Oracle's $1.3 billion verdict over SAP: Six big questions

Oracle won $1.3 billion in damages in its TomorrowNow lawsuit against SAP and here's the bottom line: SAP will have to pay out about a third of its estimated 2011 free cash flow to Oracle. Another key question is what the verdict means for third party support.

Oracle won $1.3 billion in damages in its TomorrowNow lawsuit against SAP and now the financial calculations begin. Bottom line: SAP will have to pay out about a third of its estimated 2011 free cash flow to Oracle.

In the big picture, Oracle's win also means that SAP will be limited in the acquisitions it can make. That fact gives Oracle less competition should it consolidate more software players.

Barclays Capital Raimo Lenschow said in a research note:

The final settlement may still change over the next couple of days based upon the judge's decision. The next stage is for SAP to appeal, which they still haven't decided firmly on. The financial impact for SAP will be limited as the company had already provisioned $160m for this case. Of this $120m will be used for the Oracle legal fees that the company committed to paying 3 weeks ago. This means that SAP still needs to pay just under $1.26bn which is about 1/3 of our 2011 free cash flow forecast.

SAP's earnings excluding the Oracle settlement---that's the way Wall Street views results---won't be impacted. But SAP was dealt a heavy body blow over the TomorrowNow suit. Deutsch Bank analyst Marc Geall said SAP will likely do a one-time payment.

A few moving parts to ponder:

Will SAP appeal? That's uncertain. SAP will surely look at its options, but there's a lot to be said for paying the settlement and moving on. Analysts are mixed on the appeal idea. Geall said it may be best if SAP just moves on.

Will the damages be lowered? Analysts say that the judge can review jury verdict and adjust the value.

What's the fallout for IT buyers? Patrick Walravens, an analyst at JMP Securities, summed this one up well. He said in a research note:

First, (the verdict) reinforces the most fundamental aspect of Oracle's business model, which is simply this: if you want to use our stuff, you have to pay for it. Oracle's reputation as a fearsome enforcer of its legal rights remains intact. Likewise, Oracle generated a very nice return on its investment of three years, $120 million in legal fees, and a great deal of its executives' time, especially co-President Safra Catz, who sat through most of the proceedings. Second, by using the fair market value license approach, the jury effectively sent a message that those infringing copyrights should not expect to get off lightly simply because it is hard to demonstrate the actual harm to the copyright owner. Third, the fact that SAP stipulated to liability and did not try to defend its action reflects in part on the fact that SAP is also completely wedded to the license and maintenance model and did not want to bite the hand that feeds.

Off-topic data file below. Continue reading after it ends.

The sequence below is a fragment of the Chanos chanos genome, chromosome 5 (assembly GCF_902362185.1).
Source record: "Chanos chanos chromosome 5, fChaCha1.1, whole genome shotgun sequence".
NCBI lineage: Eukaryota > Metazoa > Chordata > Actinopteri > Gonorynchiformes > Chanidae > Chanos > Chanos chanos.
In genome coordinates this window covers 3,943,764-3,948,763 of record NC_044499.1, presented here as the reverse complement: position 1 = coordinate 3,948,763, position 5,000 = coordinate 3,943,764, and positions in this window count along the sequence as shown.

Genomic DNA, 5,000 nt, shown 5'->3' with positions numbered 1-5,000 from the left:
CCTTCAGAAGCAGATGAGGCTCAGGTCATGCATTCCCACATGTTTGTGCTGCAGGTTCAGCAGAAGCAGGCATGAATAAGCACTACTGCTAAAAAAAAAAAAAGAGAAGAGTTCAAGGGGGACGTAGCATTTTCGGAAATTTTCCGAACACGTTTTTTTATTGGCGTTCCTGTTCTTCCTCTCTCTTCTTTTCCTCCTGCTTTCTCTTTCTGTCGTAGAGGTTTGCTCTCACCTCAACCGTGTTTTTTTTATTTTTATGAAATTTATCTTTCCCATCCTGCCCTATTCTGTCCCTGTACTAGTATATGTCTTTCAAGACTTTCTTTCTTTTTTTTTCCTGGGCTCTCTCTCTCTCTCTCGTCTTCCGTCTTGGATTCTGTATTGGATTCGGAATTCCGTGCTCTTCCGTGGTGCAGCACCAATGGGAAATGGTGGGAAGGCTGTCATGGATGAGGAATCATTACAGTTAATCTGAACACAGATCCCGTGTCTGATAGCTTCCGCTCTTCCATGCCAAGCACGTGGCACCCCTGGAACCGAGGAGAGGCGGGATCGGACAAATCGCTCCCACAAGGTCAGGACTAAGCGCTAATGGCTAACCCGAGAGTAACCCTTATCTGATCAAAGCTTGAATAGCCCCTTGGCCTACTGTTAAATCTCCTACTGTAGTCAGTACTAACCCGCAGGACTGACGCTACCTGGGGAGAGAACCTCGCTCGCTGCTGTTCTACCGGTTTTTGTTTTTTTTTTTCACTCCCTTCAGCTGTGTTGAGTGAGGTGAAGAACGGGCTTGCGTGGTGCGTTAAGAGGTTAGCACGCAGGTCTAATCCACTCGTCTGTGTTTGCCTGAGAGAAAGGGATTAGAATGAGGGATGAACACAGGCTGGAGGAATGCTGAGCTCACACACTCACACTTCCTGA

Is this really over? Maybe not. Even if SAP doesn't appeal, Walravens and other analysts note that the Department of Justice could file criminal charges.

How does this affect other lawsuits? Oracle is being sued by i2 Technologies, which is now part of JDA Software. Oracle may choose to settle that patent infringement case since it has the moral high ground now, said Walravens.

And what's the hit on third party support? The big question here is how this TomorrowNow verdict impacts the Oracle-Rimini Street case over third party support. Rimini Street isn't comparable to TomorrowNow in any fashion, but the Oracle vs. SAP suit is going to at least color the arguments in court (assuming it gets there).

Evercore Partners analyst Kirk Materne said:

Third-party maintenance support has been a somewhat contentious topic in the software industry over the past several years and we believe the jury’s decision, and in particular, the size of the penalty sends a clear message that support offerings are part of a company's intellectual property and we anticipate that the ruling could discourage other companies from trying to offer 3rd party maintenance services.

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